I have recently finished reading The True Jesus by David Limbaugh. It is not a Catholic book, unlike many of the other tomes I have reviewed. Overall, it was an okay book, but not great.
Its focus, of course, was Jesus, His life, and the arguments supporting the Christian position regarding Him—that He is the Messiah and the Son of God. Having read the Gospels several times myself, I found much of the book repetitive. A lot of the page matter seemed to come almost verbatim from the Gospels themselves. There was some theological reasoning and argumentation, but not a lot. I would estimate that roughly 75% of the book consisted of paraphrasing of the Gospels themselves, or quoting directly other writers (mostly, if not entirely, Protestant writers). That did not make it a particularly well-developed read.
Still, the writing was clean and engaging. There were only a few typos, and the arguments that were put forth were interesting. I learned a few tidbits here and there; like, for example, I learned that there are (if I recall correctly) four different interpretations of the Eucharist and its relationship to Christ. I might want to point out, that I think he flubbed the Catholic one. Basically, he claimed that the Catholic Church supports the doctrine that the Host is the physical body of Christ. To my knowledge, that is not the teaching of the Catholic Church. The Church argues that the Host is the spiritual body of Jesus, not the physical. I could be wrong, but I seem to recall reading that in a Catholic source somewhere along the way. Other religions, writers, and philosophers have different views. Some believe it is merely a symbol; still others think it is just a remembrance. Maybe it is just a piece of unleavened bread with nothing special about it at all. However, the way I see it, if God wants to make the Host special, He would have no difficulty doing that. That’s the depth of my understanding of the Host. At the very least it is a remembrance. But God is God, and it could very easily be more.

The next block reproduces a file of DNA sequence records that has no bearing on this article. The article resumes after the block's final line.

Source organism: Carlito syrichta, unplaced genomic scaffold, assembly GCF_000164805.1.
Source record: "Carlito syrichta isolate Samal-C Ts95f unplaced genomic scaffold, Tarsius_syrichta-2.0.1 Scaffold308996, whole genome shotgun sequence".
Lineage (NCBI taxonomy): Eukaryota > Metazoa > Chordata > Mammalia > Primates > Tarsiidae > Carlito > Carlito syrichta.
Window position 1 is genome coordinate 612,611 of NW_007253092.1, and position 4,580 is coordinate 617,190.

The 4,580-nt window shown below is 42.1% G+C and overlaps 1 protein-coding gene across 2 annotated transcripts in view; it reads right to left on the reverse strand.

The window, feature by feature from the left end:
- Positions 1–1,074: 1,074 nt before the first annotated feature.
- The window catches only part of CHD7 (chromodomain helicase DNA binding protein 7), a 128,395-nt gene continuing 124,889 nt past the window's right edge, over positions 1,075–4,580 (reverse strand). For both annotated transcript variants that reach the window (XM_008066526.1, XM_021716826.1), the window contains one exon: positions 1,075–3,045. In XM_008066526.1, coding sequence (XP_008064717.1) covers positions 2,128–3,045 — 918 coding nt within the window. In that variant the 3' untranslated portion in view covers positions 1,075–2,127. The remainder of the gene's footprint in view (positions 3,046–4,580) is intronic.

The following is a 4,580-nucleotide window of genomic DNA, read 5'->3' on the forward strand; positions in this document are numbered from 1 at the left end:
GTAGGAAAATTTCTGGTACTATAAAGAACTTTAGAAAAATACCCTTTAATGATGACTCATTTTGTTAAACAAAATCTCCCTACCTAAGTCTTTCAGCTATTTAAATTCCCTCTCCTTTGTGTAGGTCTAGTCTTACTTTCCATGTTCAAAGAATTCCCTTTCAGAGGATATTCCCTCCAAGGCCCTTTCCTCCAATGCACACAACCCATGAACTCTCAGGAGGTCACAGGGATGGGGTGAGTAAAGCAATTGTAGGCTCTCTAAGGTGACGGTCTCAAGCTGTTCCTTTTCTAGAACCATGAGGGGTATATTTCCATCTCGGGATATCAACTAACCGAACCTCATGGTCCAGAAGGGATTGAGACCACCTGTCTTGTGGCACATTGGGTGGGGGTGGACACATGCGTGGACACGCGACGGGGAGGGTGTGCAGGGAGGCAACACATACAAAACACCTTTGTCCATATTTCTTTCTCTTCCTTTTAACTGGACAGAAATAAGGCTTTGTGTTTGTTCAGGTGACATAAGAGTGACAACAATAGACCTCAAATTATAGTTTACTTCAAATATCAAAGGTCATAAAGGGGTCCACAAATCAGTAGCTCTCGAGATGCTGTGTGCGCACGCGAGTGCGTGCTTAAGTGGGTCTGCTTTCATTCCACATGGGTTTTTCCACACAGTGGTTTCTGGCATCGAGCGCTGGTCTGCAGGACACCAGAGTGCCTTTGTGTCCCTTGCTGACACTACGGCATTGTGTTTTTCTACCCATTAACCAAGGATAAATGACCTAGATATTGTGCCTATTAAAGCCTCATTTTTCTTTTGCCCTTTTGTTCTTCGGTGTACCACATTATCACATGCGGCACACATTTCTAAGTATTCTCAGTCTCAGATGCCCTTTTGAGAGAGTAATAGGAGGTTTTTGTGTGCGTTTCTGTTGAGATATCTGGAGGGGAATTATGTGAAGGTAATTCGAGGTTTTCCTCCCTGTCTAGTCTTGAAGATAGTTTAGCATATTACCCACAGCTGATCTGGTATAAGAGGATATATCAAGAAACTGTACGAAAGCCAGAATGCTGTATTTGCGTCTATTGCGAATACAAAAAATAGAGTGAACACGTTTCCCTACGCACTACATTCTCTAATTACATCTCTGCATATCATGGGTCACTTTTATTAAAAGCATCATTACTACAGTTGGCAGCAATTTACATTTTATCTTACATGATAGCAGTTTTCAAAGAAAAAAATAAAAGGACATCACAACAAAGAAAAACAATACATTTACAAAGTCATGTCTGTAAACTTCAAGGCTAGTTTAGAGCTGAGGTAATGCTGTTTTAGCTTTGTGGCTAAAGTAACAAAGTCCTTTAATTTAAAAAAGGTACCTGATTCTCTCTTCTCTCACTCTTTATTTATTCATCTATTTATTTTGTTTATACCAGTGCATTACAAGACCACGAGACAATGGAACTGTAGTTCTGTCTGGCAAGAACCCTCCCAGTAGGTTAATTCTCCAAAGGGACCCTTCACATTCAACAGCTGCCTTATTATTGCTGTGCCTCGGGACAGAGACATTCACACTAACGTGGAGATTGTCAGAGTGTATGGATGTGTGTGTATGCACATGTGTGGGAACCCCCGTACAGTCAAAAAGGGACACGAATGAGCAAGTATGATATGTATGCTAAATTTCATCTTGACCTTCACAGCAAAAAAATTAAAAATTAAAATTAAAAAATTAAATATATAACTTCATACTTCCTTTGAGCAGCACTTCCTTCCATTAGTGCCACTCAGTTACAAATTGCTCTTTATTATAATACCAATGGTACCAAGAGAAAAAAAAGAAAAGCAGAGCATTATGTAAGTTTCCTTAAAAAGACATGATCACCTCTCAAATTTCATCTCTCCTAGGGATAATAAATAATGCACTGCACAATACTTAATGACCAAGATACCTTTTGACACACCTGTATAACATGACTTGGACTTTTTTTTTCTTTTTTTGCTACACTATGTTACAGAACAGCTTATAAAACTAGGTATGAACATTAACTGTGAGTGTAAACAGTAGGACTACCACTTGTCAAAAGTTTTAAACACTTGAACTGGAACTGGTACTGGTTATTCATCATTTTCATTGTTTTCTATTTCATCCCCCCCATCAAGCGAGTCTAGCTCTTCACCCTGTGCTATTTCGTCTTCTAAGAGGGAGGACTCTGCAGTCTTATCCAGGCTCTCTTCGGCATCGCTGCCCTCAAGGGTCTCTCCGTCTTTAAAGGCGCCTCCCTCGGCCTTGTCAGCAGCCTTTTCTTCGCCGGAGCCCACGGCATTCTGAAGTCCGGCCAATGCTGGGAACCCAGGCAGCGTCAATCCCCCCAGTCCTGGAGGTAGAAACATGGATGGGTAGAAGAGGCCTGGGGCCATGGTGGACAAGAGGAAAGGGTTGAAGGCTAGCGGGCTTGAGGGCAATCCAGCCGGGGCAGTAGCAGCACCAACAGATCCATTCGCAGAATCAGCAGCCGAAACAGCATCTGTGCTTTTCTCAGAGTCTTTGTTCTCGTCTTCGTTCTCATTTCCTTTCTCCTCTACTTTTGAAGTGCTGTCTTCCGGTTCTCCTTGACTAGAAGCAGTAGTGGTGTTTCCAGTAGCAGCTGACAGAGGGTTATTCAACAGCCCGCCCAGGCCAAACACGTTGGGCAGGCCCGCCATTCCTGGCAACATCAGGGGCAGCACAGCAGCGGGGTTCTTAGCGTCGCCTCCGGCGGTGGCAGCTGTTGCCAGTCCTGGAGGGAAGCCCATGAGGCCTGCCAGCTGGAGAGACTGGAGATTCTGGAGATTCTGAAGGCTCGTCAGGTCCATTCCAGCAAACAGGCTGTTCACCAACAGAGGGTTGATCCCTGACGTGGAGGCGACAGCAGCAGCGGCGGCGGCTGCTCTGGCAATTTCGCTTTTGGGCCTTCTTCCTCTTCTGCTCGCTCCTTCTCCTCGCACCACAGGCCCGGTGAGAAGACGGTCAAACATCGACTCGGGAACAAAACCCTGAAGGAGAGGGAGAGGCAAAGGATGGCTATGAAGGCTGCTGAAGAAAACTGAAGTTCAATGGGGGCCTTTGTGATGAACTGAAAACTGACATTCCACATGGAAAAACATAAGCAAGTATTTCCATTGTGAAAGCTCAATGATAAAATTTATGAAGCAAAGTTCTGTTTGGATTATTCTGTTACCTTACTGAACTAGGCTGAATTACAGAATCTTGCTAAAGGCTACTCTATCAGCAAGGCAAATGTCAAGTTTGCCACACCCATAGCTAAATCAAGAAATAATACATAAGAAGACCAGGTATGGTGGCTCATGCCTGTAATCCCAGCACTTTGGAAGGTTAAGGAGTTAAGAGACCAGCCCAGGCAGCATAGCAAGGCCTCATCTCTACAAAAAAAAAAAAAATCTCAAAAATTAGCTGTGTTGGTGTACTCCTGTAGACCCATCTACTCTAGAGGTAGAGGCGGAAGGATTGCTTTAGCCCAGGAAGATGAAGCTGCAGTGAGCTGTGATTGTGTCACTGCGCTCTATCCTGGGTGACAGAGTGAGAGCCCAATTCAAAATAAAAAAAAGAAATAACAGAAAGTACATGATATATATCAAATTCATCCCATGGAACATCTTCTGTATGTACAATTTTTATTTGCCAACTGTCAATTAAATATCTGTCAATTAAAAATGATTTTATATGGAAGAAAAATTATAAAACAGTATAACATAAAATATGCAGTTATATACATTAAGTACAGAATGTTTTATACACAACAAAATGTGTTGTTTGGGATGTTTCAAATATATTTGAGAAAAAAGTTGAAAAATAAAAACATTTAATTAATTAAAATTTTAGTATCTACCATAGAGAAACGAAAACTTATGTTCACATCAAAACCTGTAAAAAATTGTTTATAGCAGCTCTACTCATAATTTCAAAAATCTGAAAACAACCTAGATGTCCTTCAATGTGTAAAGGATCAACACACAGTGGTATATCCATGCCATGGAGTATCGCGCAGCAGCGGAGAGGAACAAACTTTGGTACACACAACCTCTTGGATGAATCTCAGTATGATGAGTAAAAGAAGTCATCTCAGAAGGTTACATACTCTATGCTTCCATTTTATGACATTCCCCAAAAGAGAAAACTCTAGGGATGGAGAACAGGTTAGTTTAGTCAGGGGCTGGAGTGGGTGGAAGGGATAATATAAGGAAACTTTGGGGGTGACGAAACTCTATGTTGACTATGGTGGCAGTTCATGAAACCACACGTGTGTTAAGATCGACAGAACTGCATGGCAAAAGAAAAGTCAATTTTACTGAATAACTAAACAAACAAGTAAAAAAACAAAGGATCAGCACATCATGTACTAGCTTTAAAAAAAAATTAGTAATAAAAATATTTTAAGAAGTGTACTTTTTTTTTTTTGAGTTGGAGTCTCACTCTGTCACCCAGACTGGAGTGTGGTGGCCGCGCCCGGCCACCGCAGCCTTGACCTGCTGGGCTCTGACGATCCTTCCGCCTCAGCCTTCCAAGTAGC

Anyway, I think I would only recommend this book to people who are unfamiliar with the Gospels. It could then serve as a kind of springboard into further research into Christian religions. Those who are familiar with the Gospels, would likely find it boring. At least, that was my take. The reasoning and argumentation contained within its covers isn’t substantive enough to wade through all the material I already know. And, of course, it ultimately relies on the usual Christian principle that I find so difficult to accept: that Salvation is determined by an arbitrary, unprovable belief. The God I believe in, wouldn’t do that.
So, in the end, I’ll give the book three stars out of five.